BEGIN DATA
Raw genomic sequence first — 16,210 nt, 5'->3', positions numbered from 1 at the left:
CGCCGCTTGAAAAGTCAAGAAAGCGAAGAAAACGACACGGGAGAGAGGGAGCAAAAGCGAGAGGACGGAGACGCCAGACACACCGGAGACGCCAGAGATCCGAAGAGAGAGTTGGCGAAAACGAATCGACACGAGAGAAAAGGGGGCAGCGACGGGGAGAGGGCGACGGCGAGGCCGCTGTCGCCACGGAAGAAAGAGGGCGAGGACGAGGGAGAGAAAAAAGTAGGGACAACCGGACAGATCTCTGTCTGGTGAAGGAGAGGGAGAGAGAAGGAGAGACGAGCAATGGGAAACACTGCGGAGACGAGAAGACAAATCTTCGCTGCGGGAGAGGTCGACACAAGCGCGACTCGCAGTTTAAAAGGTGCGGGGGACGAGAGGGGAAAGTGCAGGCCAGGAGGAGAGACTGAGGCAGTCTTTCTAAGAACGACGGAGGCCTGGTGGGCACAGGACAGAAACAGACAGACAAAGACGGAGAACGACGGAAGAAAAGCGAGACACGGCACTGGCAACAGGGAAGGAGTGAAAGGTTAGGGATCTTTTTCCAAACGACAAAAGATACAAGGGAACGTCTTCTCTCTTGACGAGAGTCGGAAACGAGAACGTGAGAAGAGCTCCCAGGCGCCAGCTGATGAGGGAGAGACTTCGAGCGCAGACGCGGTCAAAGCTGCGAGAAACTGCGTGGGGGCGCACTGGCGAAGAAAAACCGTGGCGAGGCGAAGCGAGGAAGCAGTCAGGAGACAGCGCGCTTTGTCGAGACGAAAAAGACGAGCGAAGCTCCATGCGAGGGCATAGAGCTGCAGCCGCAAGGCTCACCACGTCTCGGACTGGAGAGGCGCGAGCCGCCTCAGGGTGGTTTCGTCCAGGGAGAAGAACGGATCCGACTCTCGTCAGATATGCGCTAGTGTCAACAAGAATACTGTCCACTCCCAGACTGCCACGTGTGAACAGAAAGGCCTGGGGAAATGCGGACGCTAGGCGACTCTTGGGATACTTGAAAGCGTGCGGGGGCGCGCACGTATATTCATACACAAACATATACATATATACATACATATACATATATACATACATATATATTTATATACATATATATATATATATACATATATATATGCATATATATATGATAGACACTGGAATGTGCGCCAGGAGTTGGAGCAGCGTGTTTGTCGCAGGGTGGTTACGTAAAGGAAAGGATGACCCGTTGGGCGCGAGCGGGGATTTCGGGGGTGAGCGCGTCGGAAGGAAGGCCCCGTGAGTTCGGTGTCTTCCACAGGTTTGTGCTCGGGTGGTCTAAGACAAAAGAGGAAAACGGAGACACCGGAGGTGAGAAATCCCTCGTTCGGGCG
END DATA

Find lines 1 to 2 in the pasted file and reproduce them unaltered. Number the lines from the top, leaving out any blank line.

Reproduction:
Raw genomic sequence first — 16,210 nt, 5'->3', positions numbered from 1 at the left:
CGCCGCTTGAAAAGTCAAGAAAGCGAAGAAAACGACACGGGAGAGAGGGAGCAAAAGCGAGAGGACGGAGACGCCAGACACACCGGAGACGCCAGAGATCCGAAGAGAGAGTTGGCGAAAACGAATCGACACGAGAGAAAAGGGGGCAGCGACGGGGAGAGGGCGACGGCGAGGCCGCTGTCGCCACGGAAGAAAGAGGGCGAGGACGAGGGAGAGAAAAAAGTAGGGACAACCGGACAGATCTCTGTCTGGTGAAGGAGAGGGAGAGAGAAGGAGAGACGAGCAATGGGAAACACTGCGGAGACGAGAAGACAAATCTTCGCTGCGGGAGAGGTCGACACAAGCGCGACTCGCAGTTTAAAAGGTGCGGGGGACGAGAGGGGAAAGTGCAGGCCAGGAGGAGAGACTGAGGCAGTCTTTCTAAGAACGACGGAGGCCTGGTGGGCACAGGACAGAAACAGACAGACAAAGACGGAGAACGACGGAAGAAAAGCGAGACACGGCACTGGCAACAGGGAAGGAGTGAAAGGTTAGGGATCTTTTTCCAAACGACAAAAGATACAAGGGAACGTCTTCTCTCTTGACGAGAGTCGGAAACGAGAACGTGAGAAGAGCTCCCAGGCGCCAGCTGATGAGGGAGAGACTTCGAGCGCAGACGCGGTCAAAGCTGCGAGAAACTGCGTGGGGGCGCACTGGCGAAGAAAAACCGTGGCGAGGCGAAGCGAGGAAGCAGTCAGGAGACAGCGCGCTTTGTCGAGACGAAAAAGACGAGCGAAGCTCCATGCGAGGGCATAGAGCTGCAGCCGCAAGGCTCACCACGTCTCGGACTGGAGAGGCGCGAGCCGCCTCAGGGTGGTTTCGTCCAGGGAGAAGAACGGATCCGACTCTCGTCAGATATGCGCTAGTGTCAACAAGAATACTGTCCACTCCCAGACTGCCACGTGTGAACAGAAAGGCCTGGGGAAATGCGGACGCTAGGCGACTCTTGGGATACTTGAAAGCGTGCGGGGGCGCGCACGTATATTCATACACAAACATATACATATATACATACATATACATATATACATACATATATATTTATATACATATATATATATATATACATATATATATGCATATATATATGATAGACACTGGAATGTGCGCCAGGAGTTGGAGCAGCGTGTTTGTCGCAGGGTGGTTACGTAAAGGAAAGGATGACCCGTTGGGCGCGAGCGGGGATTTCGGGGGTGAGCGCGTCGGAAGGAAGGCCCCGTGAGTTCGGTGTCTTCCACAGGTTTGTGCTCGGGTGGTCTAAGACAAAAGAGGAAAACGGAGACACCGGAGGTGAGAAATCCCTCGTTCGGGCG